IP Checklist: What do buyers or investors look for?

As a business you will likely have a wealth of Intellectual Property (IP) that you rely on for your success and it may well be the most valuable asset. Whether it's a unique brand name, a creative design, a patentable invention, or confidential information that gives you a competitive advantage, it's essential to protect your IP rights.

When it comes to securing investment or selling your business, potential buyers or investors will want to know that your IP is protected and that you have the right to use and exploit it. Too often companies fail to protect their IP and miss out on a vital cash injection or fail to realise the company’s full value.To help you prepare for these conversations, we've put together a checklist of 4 key areas buyers or investors look out for:

1) Registered IP Rights

Having registered IP rights can provide numerous benefits. Specifically, trade marks, registered designs, and patents all provide protection against competitors who may try to imitate or copy your products or brand.Trade marks protect your brand identity, such as your company name, logo, and tagline. A registered trade mark gives you the exclusive right to use the mark in connection with the goods and services you offer. This can help you prevent others from using similar marks that could confuse customers.Registered designs protect the visual appearance of a product, such as its shape, colour, and texture. This can be particularly important where the aesthetics and design of a product play a significant role in its appeal. Having a registered design can prevent competitors from using a similar design for their products.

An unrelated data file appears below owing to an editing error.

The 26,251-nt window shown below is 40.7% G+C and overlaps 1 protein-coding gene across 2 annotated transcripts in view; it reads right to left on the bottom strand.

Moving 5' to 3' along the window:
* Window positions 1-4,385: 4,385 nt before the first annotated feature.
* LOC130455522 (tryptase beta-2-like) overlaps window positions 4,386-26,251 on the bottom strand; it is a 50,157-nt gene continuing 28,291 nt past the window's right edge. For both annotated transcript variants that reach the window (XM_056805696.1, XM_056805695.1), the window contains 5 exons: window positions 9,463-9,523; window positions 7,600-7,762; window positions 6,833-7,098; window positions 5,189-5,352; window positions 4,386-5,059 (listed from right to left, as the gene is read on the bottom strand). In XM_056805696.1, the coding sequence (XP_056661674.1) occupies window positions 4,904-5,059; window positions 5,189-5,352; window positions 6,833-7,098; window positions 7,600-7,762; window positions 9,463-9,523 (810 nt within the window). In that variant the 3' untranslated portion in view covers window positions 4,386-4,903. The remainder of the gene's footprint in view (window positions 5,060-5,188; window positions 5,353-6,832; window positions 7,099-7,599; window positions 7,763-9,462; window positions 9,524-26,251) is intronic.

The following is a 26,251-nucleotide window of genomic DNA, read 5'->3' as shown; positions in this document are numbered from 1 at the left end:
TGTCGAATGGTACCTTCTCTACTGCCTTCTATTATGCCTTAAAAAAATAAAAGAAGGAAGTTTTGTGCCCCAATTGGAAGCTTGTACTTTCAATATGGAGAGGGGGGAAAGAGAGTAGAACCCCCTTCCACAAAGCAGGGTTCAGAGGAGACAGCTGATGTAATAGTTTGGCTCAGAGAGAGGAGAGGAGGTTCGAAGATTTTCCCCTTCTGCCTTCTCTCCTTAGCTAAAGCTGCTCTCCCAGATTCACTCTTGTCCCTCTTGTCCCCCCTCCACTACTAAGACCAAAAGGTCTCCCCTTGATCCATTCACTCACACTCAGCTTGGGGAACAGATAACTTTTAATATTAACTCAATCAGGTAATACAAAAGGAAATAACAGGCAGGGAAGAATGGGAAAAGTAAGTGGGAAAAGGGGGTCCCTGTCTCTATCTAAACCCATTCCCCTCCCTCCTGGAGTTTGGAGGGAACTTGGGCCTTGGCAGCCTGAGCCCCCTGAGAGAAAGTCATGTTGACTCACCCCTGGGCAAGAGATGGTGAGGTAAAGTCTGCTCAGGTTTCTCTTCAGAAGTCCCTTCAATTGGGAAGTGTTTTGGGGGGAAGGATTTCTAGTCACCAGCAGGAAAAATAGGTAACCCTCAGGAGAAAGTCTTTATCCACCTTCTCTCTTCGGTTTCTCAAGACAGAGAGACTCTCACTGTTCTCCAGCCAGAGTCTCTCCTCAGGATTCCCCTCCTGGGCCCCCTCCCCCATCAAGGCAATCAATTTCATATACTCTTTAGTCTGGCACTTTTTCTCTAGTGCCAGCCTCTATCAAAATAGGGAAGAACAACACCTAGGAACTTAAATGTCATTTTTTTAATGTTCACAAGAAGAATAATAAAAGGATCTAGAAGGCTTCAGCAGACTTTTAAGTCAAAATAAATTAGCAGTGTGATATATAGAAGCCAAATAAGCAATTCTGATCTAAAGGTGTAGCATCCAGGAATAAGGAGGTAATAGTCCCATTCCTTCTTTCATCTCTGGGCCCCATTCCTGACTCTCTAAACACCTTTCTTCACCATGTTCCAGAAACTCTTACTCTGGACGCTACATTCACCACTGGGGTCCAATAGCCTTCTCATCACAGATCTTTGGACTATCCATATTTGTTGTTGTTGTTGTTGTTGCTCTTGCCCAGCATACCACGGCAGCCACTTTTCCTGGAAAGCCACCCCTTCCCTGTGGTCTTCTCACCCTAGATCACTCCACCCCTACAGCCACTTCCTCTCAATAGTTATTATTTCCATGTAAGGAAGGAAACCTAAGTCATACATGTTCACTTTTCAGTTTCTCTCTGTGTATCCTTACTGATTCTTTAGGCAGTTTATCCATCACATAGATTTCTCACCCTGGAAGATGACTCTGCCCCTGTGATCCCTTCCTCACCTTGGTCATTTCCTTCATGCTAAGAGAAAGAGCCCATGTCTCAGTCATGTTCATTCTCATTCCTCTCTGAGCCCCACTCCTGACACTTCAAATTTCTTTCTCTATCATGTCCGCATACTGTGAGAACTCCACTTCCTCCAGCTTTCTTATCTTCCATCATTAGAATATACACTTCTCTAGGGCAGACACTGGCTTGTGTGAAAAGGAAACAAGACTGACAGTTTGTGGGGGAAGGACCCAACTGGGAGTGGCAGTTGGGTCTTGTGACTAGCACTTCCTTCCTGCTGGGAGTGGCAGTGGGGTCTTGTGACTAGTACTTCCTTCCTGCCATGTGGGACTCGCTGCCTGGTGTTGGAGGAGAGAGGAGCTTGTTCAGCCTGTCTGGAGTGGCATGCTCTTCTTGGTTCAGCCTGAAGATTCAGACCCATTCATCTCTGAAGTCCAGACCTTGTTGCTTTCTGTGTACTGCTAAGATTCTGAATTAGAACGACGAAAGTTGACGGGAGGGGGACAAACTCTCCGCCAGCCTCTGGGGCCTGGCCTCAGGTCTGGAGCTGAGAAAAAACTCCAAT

Patents protect new and innovative products, processes, or inventions. A patent gives you the exclusive right to make, use, and sell the invention for a set period, usually 20 years. This can help prevent others from copying your invention maintaining your monopoly for the life of the patent, ensuring your competitive advantage in the market.

Registered rights provide value to the assets they protect and give confidence to any purchaser or investor in the strength and longevity of the IP.

It is important than any registered rights you have are registered in the name of the company and not in the name of an employee, director, or shareholder.

2) Copyright and the common pitfall of third-party contractors and commissioned works

Copyright protection arises automatically when a work is created, such as a piece of art, a literary work, or a musical composition, however those rights are put in the hands of the author of those works unless transferred. This covers artistic works used in website design, digital media, promotional materials, and the design of logos themselves. It is therefore important to ensure that you have the right to use and exploit the copyright in any works created for your business.

If you use third-party contractors to create works for your company, such as a freelance designer, writer, or photographer, you should ensure that you have a written agreement in place that explicitly assigns the copyright to your company. This will ensure that you have the right to use and exploit the work without any restrictions. If you have not secured the transfer of such rights within the contract or via a separate assignment, then you may not own the work or have the right to fully exploit it. This would be a concern for any potential purchaser or investor.